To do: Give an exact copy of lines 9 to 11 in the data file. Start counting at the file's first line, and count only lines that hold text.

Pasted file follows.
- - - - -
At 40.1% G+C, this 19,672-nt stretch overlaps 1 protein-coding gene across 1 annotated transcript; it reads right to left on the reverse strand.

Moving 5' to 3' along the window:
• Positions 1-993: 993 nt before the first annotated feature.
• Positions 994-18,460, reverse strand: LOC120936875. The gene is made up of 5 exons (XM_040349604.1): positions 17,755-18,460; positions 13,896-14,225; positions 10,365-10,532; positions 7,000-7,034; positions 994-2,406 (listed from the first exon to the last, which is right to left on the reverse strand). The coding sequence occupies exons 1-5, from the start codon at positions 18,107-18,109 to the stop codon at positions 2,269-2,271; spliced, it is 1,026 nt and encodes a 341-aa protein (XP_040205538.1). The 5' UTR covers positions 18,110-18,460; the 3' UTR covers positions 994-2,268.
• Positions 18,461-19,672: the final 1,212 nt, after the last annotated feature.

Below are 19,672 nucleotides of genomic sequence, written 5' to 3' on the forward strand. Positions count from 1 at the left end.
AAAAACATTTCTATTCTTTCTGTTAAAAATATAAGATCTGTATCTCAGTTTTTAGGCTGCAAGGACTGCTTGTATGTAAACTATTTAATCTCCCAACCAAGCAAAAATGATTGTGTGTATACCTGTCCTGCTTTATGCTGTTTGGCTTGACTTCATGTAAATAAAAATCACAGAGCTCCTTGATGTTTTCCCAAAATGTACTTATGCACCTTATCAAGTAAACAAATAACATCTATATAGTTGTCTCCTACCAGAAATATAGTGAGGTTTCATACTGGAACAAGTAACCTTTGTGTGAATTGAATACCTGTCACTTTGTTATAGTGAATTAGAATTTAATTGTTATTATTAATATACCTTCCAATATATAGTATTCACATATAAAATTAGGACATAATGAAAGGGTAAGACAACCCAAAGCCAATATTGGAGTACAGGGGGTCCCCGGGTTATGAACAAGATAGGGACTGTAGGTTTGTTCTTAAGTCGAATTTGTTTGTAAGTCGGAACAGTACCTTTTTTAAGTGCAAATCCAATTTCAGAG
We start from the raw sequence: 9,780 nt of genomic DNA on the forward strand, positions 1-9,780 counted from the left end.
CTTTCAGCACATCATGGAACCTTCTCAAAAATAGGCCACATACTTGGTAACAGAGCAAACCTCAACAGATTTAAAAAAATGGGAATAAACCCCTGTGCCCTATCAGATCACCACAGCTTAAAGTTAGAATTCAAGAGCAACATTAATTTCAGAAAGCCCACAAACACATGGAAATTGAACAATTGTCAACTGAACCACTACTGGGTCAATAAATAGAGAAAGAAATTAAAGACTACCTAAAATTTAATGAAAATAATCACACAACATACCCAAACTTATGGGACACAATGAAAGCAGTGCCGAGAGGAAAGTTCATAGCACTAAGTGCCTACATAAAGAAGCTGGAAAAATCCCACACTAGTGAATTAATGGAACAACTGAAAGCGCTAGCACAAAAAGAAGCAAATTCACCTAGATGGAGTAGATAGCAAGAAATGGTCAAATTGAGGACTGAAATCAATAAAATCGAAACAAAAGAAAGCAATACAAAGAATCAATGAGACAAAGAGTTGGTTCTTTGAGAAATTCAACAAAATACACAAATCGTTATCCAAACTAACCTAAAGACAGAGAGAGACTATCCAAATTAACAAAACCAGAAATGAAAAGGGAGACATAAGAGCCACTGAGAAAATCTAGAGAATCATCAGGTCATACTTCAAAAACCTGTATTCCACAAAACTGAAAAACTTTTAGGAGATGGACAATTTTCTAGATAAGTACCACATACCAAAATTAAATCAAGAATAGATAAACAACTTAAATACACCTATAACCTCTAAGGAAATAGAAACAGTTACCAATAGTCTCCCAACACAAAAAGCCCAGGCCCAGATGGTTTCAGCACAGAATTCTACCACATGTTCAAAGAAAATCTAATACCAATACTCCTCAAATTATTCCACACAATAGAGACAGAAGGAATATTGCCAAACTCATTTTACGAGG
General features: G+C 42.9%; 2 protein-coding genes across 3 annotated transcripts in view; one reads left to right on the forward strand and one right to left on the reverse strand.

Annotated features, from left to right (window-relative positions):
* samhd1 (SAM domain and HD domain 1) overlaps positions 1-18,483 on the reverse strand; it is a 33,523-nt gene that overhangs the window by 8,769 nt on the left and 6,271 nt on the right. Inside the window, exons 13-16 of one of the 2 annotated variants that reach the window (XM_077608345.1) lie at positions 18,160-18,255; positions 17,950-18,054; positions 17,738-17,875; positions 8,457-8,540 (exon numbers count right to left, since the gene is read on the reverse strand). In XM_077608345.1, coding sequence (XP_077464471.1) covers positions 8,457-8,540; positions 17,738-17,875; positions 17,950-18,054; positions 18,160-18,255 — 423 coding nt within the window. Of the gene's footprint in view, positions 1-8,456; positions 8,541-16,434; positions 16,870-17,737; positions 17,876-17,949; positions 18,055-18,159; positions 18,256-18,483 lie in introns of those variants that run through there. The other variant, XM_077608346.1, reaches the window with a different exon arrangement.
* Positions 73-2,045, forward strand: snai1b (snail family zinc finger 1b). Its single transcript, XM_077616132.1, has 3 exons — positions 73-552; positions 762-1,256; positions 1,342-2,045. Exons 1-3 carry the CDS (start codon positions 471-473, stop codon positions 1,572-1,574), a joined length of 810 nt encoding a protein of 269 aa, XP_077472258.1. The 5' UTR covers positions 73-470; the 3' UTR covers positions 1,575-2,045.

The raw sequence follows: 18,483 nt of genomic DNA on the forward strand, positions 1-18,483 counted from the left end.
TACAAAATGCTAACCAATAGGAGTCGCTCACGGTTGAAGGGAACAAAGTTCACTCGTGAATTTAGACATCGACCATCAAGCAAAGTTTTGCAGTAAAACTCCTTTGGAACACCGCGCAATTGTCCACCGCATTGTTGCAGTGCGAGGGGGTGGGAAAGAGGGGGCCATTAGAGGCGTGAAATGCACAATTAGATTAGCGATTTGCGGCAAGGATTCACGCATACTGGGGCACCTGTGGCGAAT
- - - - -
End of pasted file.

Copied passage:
CTTTCAGCACATCATGGAACCTTCTCAAAAATAGGCCACATACTTGGTAACAGAGCAAACCTCAACAGATTTAAAAAAATGGGAATAAACCCCTGTGCCCTATCAGATCACCACAGCTTAAAGTTAGAATTCAAGAGCAACATTAATTTCAGAAAGCCCACAAACACATGGAAATTGAACAATTGTCAACTGAACCACTACTGGGTCAATAAATAGAGAAAGAAATTAAAGACTACCTAAAATTTAATGAAAATAATCACACAACATACCCAAACTTATGGGACACAATGAAAGCAGTGCCGAGAGGAAAGTTCATAGCACTAAGTGCCTACATAAAGAAGCTGGAAAAATCCCACACTAGTGAATTAATGGAACAACTGAAAGCGCTAGCACAAAAAGAAGCAAATTCACCTAGATGGAGTAGATAGCAAGAAATGGTCAAATTGAGGACTGAAATCAATAAAATCGAAACAAAAGAAAGCAATACAAAGAATCAATGAGACAAAGAGTTGGTTCTTTGAGAAATTCAACAAAATACACAAATCGTTATCCAAACTAACCTAAAGACAGAGAGAGACTATCCAAATTAACAAAACCAGAAATGAAAAGGGAGACATAAGAGCCACTGAGAAAATCTAGAGAATCATCAGGTCATACTTCAAAAACCTGTATTCCACAAAACTGAAAAACTTTTAGGAGATGGACAATTTTCTAGATAAGTACCACATACCAAAATTAAATCAAGAATAGATAAACAACTTAAATACACCTATAACCTCTAAGGAAATAGAAACAGTTACCAATAGTCTCCCAACACAAAAAGCCCAGGCCCAGATGGTTTCAGCACAGAATTCTACCACATGTTCAAAGAAAATCTAATACCAATACTCCTCAAATTATTCCACACAATAGAGACAGAAGGAATATTGCCAAACTCATTTTACGAGG
General features: G+C 42.9%; 2 protein-coding genes across 3 annotated transcripts in view; one reads left to right on the forward strand and one right to left on the reverse strand.

Annotated features, from left to right (window-relative positions):